Skip to main content

Wi-Fi Security: Cracking WPA With CPUs, GPUs, And The Cloud

CPU-Based Cracking: Like Watching Paint Dry

Wireless Security Auditor: i5-2500k

If the guy trying to get into your network is only armed with a conventional desktop processor, don't fret about the security of your WPA-protected network. Those 16 388 SHA1 transformation invocations really bog down brute-force attacks. While we were able to crack WinZip archives at 20 million passwords per second in our previous piece, we're only able to manage about 5000 against WPA using an Intel Core i5-2500K.

Total Search Time Search, Assuming 5000 WPA Passwords/SecondPasswords Between 1 and 4 CharactersPasswords Between 1 and 6 CharactersPasswords Between 1 and 8 CharactersPasswords Between 1 and 12 Characters
NumbersInstant4 minutes6.5 hours7.5 years
Lower-case2 minutes18 hours1.5 years662 263 years
Alphanumeric (including Upper-case)52 minutes140 days1481 yearsNext Big Bang
All (Printable) ASCII characters5 hours5 years48 644.66 yearsNext Big Bang

How's this for a sense of futility? There's really no way to brute-force an alphanumeric password longer than six characters using our Core i5 processor. If you're using the entire (printable) ASCII set, a WPA password longer than five characters is reasonably safe.

CoWPAtty: i5-2500k

The calculations above assume you're running WSA in Windows, because the Linux route yields slightly worse CPU performance. Using CoWPAtty and Pyrit, we're down to 3307 passwords per second.

3949.1 PMKs: Pyrit Benchmark on i5-2500k

In the pages to come, we're going to present two numbers from Linux: the result from Pyrit's benchmark command and the figure reported by CoWPAtty using the Pyrit pass-through function. The Pyrit benchmark command is commonly used to highlight GPU performance, but it doesn't figure in the last couple of transformations needed to go from PMK to PTK. There is some overhead there because the PMK-PTK conversion occurs outside of Pyrit.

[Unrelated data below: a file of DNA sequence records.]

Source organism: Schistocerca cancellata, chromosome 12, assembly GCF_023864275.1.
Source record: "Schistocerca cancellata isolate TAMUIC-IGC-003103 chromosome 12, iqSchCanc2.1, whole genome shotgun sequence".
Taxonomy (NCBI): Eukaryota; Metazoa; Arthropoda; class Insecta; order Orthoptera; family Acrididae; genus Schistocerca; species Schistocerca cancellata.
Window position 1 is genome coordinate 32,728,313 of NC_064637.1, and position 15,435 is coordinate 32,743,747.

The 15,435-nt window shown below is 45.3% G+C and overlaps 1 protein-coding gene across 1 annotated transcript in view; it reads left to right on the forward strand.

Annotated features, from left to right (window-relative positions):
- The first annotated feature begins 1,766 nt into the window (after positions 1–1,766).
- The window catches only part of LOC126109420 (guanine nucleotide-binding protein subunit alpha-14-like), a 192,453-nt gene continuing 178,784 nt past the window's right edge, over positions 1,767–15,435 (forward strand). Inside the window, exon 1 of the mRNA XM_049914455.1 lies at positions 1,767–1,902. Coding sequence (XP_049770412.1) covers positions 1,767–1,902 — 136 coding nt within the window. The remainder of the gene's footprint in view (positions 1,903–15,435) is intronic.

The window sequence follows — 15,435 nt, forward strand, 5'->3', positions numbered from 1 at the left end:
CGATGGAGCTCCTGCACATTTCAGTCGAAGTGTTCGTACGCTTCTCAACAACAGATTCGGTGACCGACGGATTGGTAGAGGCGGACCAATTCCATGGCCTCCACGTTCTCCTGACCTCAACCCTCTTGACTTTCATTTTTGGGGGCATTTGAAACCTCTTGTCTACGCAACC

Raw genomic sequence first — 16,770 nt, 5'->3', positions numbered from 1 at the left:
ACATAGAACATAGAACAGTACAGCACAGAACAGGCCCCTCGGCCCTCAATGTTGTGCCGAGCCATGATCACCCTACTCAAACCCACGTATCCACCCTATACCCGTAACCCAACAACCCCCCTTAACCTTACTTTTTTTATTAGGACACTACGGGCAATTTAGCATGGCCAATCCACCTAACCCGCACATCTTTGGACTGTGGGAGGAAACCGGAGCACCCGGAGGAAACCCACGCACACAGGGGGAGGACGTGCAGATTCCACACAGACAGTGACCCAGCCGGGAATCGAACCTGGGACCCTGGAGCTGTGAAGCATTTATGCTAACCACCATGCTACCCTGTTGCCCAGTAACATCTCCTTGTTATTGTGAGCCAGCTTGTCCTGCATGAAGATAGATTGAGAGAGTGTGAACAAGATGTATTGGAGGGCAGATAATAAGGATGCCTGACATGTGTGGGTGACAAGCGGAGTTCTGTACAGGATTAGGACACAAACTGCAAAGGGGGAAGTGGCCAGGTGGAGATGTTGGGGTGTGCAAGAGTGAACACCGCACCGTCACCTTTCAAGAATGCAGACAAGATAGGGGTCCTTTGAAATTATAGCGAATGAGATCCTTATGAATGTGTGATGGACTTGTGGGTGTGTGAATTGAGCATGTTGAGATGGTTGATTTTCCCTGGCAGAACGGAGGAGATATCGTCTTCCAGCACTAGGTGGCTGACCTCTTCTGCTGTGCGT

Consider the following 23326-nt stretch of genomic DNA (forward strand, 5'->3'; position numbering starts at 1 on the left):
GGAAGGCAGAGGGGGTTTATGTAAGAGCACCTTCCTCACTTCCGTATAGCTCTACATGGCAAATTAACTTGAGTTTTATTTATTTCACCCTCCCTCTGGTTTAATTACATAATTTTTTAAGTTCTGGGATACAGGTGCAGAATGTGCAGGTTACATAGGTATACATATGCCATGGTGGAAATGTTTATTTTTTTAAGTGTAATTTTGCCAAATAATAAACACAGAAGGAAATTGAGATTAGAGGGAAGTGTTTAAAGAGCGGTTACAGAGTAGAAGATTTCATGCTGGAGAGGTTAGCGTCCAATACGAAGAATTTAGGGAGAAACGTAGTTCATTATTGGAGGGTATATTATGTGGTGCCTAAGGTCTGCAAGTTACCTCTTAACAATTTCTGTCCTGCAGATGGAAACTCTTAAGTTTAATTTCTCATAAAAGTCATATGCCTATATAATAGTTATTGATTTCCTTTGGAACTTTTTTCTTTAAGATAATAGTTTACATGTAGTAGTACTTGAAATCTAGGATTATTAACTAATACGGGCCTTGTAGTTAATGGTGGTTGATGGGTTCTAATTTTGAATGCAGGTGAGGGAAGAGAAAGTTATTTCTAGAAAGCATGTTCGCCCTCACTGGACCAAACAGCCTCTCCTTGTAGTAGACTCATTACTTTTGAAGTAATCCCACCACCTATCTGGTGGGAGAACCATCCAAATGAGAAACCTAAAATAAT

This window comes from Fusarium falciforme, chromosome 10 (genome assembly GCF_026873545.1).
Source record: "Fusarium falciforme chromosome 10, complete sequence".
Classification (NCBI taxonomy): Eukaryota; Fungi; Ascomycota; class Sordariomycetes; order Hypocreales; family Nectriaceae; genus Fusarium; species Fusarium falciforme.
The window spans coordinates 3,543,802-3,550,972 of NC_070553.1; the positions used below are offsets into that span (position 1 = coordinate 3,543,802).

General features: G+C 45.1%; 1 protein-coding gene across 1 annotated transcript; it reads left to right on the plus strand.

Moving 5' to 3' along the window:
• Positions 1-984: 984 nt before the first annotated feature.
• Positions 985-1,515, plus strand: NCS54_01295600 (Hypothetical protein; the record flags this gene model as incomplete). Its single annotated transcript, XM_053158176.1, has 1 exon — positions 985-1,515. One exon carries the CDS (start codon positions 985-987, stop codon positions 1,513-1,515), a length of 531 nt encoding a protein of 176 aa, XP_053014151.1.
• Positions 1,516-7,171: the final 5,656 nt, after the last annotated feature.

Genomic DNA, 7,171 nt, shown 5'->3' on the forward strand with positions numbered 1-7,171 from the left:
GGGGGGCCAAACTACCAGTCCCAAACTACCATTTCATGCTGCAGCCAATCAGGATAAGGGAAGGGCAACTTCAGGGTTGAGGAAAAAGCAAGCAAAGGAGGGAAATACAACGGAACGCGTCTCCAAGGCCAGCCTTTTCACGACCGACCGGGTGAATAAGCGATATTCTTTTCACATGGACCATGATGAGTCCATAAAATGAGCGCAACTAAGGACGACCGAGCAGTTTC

CoWPAtty and Elcomsoft's Wireless Security Auditor test the speed at which master keys are checked against the PTK information contained within captured packets. As such, those are the real-world numbers you would see in mounting a brute-force attack against a WPA-protected network.

  • fstrthnu
    Well it's good to see that WPA(2) is still going to hold out as a reliable security measure for years to come.
    Reply
  • runswindows95
    The 12 pack of Newcastles works for me! Give that to me, and I will set you up on my wifi! Free beer for free wifi!
    Reply
  • Soma42
    I think I'm going to go change my password right now...
    Reply
  • Pyree
    runswindows95The 12 pack of Newcastles works for me! Give that to me, and I will set you up on my wifi! Free beer for free wifi!
    Then either beer at your place is really expensive or internet is really cheap. Need 6x12 pack for me.
    Reply
  • compton
    Thanks for another article that obviously took a lot of work to put together. The last couple of articles on WiFi and archive cracking were all excellent reads, and this is a welcome addition.
    Reply
  • mikaelgrev
    "Why? Because an entire word is functionally the same as a single letter, like "a." So searching for "thematrix" is treated the same as "12" in a brute-force attack."

    This is an extremely wrong conclusion. Extremely wrong.
    Reply
  • What about the permutations of the words?
    i.e ape can be written:
    ape, Ape, aPe, apE, APe, aPE, ApE, APE.
    Thats 2^3=8 permutations. Add a number after and you get (2^3)*(10^1)=80 permutations.
    You can write PasswordPassword in 2^16=65536 ways.
    How about using a long sentence as a password?
    i.e MyCatIsSuperCuteAndCuddly, thats 2^25 permutations :)
    Reply
  • molo9000
    Any word on MAC address filtering?
    Can you scan for the MAC addresses? It's probably easy to get and fake MAC adresses, or it would have been mentioned.


    *scans networks*
    12 networks here,
    1 still using WEP
    10 allowing WPA with TKIP
    only 1 using WPA2 with AES only (my network)
    Reply
  • agnickolov
    Considering my WPA password is over 20 characters long I should be safe for the foreseeable future...
    Reply
  • aaron88_7
    "12345,&rel=ugc]http://www.youtube.com/watch?v=a6iW-8xPw3k]"12345, that's amazing, I've got the same combination on my luggage!"Still makes me laugh every time!
    Reply